Vishvanatha Chakravarti Thakura
Shrila Vishvanatha Chakravarti Thakura took birth in the year 1654 Shaka era (according to the Gaudiya Vaishnava Abhidana, Part 3, p. 1370) within the Nadia district of West Bengal in a place called Prasiddha Deva Gram. He appeared in the Radhiya line of brahamanas. He had two brothers: Shri Ramabhadra Chakravarti and Shri Raghunatha Chakravarti. Shrila Chakravarti Thakura went on to live in the Murshidabad district of West Bengal, in Saiyadabad, where he received mantra initiation from Shri Krishna Charana Chakravarti. He lived for a long time in the house of his gurudeva, where he wrote many books. Because Chakravarti Thakura lived for so long in Saiyadabad, he became known as a resident of Saiyadabad. In one of the final verses of his commentary on the Alankara Kaustubha, he himself has written: saiyadabadanivasi shri vishvanatha sharmana, chakravartiti namneyam krita tika subodhini. "Shri Vishvanataha Cakravarti, a brahmana residing in Saiyadabad, has composed this commentary on the Alankara Kaustubha." When Shrila Vishvanatha Chakravarti Thakura lived in Nadiya, he closely studied the scriptures, beginning with a study of Sanskrit grammar, poetry, and rhetoric. It is said that even as a boy in school, he was an undefeatable scholar who could overcome anyone in argument and debate. From an early age, he was indifferent towards family life. For the purpose of binding his son in the contract of family life, Vishvanatha's father arranged for his marriage when he was very young. He remained a married man for only a short time. Soon he renounced his wife and home and went to live in Vrindavan. After this, his parents and relatives made many unsuccessful attempts to induce him to return to family life, but Vishvanatha Chakravarti was fixed in his determination to renounce wordly life and surrender himself completely to the service of Krishna.
After having come to Vrindavan Dhama, Shri Vishvanatha took up his residence in the bhajan kutir of Shri Krishna Das Kaviraja Goswami on the banks of the Radha-kunda, where there lived a disciple of Krishna das Kaviraja whose name was Mukunda das. There, Shri Vishvanatha Cakravarti made a careful study of the Goswami's literatures. In that holy place he later wrote many commentaries on the books of the Goswamis.
Shri Vishvanatha Chakravarti Thakura established the worship of the deity of Shri Gokulananda. Vishvanath Chakravarti Thakur was also sometimes known as Harivallabha das. Vishvanatha's title, "Chakravarti" was awarded to him by the devotees. Generally this title designates one who maintains (varti) a circle (chakra) of influence. Hence chakravarti usually means "emperor," for the emperor's maintains his power over a vast circle. A more devotional explanation of this title is found in the introduction to Vishvanatha's Svapna-Vilasamrita. There is has been written vishvasya natharupausau, bhaktiratna pradarshanat, bhakta chakre vartitatva, chakravartamaya bhavat. "He who reveals the jewel of devotion to Vishvanatha, the Lord of the Universe, and thus expands the circle of bhakti is a"Cakravarti."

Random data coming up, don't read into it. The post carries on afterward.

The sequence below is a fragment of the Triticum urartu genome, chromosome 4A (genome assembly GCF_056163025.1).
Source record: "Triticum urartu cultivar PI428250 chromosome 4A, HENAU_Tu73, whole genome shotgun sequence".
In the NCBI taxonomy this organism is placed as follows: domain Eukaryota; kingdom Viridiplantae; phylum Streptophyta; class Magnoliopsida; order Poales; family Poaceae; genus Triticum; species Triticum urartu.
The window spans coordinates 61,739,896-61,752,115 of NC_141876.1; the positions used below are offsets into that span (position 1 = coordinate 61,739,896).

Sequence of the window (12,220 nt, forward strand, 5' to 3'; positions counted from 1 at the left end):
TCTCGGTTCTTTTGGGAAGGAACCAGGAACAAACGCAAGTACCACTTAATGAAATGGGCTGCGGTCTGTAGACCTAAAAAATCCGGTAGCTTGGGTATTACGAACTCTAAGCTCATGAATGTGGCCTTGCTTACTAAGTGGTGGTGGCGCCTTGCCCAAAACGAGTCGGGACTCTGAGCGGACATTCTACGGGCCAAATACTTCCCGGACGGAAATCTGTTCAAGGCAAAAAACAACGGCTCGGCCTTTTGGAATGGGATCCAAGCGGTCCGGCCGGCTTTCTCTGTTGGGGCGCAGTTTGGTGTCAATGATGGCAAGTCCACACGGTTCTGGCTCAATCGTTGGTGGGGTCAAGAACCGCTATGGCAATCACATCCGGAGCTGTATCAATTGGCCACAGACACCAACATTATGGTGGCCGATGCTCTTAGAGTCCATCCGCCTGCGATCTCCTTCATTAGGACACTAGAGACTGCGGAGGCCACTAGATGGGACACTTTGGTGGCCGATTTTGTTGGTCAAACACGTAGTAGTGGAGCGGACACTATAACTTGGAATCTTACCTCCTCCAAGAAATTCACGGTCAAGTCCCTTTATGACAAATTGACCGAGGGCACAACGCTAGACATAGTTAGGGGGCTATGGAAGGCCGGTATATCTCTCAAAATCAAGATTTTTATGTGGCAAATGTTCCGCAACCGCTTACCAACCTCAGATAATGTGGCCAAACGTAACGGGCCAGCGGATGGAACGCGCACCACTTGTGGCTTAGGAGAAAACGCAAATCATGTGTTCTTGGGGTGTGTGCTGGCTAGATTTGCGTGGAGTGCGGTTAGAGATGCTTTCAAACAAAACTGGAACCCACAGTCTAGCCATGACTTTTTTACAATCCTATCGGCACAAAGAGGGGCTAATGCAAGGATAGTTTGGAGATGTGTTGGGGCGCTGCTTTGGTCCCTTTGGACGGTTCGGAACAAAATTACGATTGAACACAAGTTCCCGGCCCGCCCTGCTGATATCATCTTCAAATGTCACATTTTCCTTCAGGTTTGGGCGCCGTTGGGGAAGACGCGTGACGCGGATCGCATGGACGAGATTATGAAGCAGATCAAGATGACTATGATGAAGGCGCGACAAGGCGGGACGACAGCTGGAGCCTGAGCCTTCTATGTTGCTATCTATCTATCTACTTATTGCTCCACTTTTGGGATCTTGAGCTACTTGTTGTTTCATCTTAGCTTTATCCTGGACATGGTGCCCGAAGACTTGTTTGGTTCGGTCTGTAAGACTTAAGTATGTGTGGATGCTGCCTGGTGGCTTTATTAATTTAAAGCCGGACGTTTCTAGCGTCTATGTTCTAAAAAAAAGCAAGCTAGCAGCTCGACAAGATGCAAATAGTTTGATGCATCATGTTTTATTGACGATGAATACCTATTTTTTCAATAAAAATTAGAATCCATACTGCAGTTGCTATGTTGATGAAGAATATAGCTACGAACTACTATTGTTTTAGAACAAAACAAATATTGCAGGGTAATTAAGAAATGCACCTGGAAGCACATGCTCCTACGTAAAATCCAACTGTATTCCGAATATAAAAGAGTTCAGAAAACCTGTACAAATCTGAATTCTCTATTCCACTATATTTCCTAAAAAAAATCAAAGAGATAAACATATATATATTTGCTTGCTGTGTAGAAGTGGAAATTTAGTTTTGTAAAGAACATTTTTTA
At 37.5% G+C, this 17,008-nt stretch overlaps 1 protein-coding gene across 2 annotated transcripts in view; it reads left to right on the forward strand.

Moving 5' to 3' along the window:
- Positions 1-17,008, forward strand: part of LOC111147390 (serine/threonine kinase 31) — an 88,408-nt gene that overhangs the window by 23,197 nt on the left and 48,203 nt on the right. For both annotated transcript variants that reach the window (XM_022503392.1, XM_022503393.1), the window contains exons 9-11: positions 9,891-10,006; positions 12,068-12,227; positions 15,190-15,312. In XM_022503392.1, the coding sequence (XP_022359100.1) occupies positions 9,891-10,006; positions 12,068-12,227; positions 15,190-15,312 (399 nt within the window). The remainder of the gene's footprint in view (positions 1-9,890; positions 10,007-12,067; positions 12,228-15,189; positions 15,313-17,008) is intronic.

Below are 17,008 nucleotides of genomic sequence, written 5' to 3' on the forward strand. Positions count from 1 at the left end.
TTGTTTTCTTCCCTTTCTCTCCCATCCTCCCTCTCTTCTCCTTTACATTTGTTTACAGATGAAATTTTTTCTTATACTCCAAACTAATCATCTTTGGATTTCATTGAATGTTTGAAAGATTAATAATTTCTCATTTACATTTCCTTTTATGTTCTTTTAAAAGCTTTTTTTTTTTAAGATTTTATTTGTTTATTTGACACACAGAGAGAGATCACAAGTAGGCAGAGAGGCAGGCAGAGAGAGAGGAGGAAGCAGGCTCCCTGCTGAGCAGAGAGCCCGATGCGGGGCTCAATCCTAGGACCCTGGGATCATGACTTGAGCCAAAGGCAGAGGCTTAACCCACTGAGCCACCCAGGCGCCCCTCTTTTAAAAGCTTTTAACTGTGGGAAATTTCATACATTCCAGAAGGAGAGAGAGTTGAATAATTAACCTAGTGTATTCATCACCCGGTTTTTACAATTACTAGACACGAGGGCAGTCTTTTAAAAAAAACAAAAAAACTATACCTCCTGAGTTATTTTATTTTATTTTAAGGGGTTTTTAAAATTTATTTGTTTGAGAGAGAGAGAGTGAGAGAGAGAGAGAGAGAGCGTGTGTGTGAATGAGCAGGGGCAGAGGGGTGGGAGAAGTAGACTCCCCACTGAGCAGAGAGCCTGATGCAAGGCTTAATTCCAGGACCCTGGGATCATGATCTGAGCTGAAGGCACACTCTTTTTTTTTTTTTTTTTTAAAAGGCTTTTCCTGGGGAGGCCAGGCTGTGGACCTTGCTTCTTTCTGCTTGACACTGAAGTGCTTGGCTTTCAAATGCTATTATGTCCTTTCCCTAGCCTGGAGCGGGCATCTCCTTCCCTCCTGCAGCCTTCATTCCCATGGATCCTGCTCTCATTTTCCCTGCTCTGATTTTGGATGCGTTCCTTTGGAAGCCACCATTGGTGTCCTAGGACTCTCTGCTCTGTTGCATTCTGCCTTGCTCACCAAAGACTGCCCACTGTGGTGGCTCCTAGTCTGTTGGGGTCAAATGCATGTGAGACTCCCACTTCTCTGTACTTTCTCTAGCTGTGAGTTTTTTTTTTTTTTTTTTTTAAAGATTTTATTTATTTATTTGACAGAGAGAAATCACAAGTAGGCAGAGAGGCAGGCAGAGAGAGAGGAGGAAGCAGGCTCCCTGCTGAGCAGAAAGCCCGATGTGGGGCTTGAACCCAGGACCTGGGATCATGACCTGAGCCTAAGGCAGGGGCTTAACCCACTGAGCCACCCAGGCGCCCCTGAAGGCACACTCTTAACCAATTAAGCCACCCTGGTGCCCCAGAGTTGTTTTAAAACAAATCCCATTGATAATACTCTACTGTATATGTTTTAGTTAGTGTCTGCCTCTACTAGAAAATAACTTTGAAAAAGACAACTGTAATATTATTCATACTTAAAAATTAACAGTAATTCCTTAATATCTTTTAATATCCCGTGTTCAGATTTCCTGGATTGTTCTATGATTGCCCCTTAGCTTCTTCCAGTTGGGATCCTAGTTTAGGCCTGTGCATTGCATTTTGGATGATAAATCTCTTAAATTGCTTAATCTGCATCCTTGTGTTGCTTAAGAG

Shri Vishvanatha Chakravarti Thakura has written many books, among which are the following: Commentaries on Srimad-Bhagavatam (Sararthadarshini-tika), Bhagavad-gita (Sararthavarshini-tika), Alankara Kaustubha (Subodhini-tika); Ujjvala-nilamani, Ananda Vrindavana Champu (Sukhavartini-tika); Rupa Goswami's Vidagdha-Madhava Natakam, Gopal-tapani-upanishad; Chaitanya-charitamrita; and original works such as Shri Krishna-Bhavanamrita Mahakavya; Svapnavilasamrita; Madhurya Kadambini; Stavamala-lahari; Aishvarya Kadambini [Note: this is not the same Aishvarya Kadambini as that of Baladeva Vidyabhusana. Baladeva Vidyabhusan's book describes the opulences of Shri Krishna, whereas Vishvanatha's book by the same name deals with the philosophy of achintya-bhedabheda-vada, Shri Chaitanya's philosophy of inconceivable oneness and difference].
The diksha-guru-parampara of Shri Vishvanatha Chakravarti Thakura is given as follows: Shri Chaitanya Mahaprabhu, Lokanatha Goswami, Narottama Thakura, Ganganarayan Chakravarti, Krishnacharan Chakravarti, Radharaman Chakravarti, Vishvanatha Chakravarti Thakura. Shri Krishna Charan Chakravarti and Radha Ramana Chakravarti both lived in Saiyadabad. Vishvanatha Chakravarti Thakura studied extensively under them when he was in Saiyadabad before going to Vrindavan, where he met Mukunda das Goswami, a disciple of Krishna das Kaviraja Goswami and studied the Goswami literatures.
The siksha-guru-parampara is considered more important than the diksha-guru-parampara,because it follows the descent of revealed truth through its most significant representatives, as opposed to following a strictly sacerdotal heirarchy. The siksha-guru-paramapara from Shri Chaitanya Mahaprabhu to Vishvanatha Chakravarti Thakura is, according to Shrila Bhaktisiddhanta Saraswati Thakura, as follows: Shri Chaitanya Mahaprabhu, Svarup Damodara, Rupa Goswami and Sanatana Goswami (along with Raghunatha Das Goswami, Raghunath Bhatta Goswami, Gopal Bhatta Goswami), Shri Jiva Goswami, Krishna das Kaviraja Goswami, Narottama Das Thakura (along with Shyamananda Prabhu and Shrinivasa Acharya), Vishvanatha Chakravarti Thakura.